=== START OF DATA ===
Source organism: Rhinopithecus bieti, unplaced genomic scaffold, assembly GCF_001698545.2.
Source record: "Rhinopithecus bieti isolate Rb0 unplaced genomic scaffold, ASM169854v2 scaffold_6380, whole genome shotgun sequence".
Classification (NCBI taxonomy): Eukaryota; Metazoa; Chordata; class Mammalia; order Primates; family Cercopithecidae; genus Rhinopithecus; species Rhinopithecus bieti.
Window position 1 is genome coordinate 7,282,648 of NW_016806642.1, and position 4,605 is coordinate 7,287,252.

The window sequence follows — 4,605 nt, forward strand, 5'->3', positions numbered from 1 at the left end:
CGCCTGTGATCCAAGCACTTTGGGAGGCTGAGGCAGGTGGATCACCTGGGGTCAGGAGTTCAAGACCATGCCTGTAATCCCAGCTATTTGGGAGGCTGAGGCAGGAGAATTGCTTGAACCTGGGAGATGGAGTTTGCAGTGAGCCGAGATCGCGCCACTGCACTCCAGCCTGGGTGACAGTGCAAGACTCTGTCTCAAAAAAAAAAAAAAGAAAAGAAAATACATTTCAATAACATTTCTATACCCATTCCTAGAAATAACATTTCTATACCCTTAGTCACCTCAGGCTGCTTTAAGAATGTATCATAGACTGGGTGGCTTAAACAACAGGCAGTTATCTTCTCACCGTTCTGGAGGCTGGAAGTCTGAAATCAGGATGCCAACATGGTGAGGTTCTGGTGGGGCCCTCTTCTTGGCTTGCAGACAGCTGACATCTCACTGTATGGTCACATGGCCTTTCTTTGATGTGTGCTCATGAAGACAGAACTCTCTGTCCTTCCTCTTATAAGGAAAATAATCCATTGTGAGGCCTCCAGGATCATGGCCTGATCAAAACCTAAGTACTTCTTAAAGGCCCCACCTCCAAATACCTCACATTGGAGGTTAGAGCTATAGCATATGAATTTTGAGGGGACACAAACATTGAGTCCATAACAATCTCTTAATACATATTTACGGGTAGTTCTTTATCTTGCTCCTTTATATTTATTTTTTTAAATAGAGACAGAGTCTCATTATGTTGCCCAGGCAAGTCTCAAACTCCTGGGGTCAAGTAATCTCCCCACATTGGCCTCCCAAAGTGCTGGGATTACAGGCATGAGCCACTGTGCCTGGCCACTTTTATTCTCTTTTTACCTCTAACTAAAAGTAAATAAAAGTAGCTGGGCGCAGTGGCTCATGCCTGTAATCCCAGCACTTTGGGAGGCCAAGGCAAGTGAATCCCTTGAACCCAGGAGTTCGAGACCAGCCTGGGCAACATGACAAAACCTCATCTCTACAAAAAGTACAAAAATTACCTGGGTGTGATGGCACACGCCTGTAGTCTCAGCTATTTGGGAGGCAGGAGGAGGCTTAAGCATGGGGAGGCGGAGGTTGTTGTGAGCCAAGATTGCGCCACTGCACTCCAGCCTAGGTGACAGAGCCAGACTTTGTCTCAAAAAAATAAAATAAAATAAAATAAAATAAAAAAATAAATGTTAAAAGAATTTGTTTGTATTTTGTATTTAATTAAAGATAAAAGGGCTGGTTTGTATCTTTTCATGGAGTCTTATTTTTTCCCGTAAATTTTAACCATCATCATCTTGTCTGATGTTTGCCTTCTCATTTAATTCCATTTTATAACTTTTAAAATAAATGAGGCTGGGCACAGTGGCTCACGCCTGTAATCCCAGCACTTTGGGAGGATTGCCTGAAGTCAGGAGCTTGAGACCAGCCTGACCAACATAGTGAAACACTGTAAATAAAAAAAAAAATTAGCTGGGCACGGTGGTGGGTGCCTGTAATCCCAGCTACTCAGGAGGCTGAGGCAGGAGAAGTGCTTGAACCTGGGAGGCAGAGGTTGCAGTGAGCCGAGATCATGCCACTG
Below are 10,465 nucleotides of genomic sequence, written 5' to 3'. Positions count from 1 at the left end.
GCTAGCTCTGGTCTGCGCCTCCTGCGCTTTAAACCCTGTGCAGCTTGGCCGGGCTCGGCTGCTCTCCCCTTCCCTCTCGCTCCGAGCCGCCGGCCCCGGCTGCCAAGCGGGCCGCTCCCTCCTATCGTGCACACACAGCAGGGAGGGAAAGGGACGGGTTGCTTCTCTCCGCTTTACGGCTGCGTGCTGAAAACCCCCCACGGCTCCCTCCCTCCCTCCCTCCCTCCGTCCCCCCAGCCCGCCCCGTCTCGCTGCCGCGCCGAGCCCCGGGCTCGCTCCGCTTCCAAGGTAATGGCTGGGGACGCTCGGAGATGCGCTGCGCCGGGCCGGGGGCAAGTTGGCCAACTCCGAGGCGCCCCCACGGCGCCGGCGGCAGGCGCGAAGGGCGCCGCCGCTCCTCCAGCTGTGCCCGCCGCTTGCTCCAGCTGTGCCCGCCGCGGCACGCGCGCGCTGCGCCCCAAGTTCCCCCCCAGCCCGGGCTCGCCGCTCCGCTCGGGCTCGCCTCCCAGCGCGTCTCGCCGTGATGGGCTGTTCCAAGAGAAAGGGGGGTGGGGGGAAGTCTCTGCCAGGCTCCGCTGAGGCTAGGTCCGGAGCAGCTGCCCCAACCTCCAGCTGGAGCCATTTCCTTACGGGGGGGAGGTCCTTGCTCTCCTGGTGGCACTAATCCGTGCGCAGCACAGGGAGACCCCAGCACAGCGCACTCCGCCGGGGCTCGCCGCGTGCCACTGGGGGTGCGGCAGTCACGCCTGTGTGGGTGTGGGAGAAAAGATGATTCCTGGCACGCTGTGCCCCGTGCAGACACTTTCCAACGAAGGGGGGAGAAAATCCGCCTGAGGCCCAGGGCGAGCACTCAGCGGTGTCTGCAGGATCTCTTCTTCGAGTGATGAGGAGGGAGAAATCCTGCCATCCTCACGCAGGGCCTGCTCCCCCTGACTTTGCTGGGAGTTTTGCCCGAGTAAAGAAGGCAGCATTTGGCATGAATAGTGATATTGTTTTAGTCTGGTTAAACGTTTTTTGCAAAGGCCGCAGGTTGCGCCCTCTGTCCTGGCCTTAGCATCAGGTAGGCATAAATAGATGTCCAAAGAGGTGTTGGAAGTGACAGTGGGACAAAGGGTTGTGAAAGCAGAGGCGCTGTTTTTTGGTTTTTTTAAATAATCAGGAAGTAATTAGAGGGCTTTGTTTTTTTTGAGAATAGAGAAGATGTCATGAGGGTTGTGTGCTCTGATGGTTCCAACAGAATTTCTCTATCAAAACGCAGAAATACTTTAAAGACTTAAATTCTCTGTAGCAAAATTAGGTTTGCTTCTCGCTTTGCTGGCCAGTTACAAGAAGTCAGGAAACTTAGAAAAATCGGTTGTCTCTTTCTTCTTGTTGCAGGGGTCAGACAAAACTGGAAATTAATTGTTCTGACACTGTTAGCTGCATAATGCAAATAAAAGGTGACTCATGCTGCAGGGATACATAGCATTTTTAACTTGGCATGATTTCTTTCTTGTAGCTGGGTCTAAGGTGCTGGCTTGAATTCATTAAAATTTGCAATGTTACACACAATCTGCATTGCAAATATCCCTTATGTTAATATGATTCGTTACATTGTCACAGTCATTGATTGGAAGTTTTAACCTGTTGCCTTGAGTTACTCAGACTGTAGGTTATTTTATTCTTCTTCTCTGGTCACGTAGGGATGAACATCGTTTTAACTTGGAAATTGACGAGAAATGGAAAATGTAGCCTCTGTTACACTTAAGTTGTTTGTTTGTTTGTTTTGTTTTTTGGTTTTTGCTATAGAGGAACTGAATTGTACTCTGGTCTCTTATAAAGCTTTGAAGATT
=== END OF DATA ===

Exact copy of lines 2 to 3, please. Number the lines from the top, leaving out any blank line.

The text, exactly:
Source record: "Rhinopithecus bieti isolate Rb0 unplaced genomic scaffold, ASM169854v2 scaffold_6380, whole genome shotgun sequence".
Classification (NCBI taxonomy): Eukaryota; Metazoa; Chordata; class Mammalia; order Primates; family Cercopithecidae; genus Rhinopithecus; species Rhinopithecus bieti.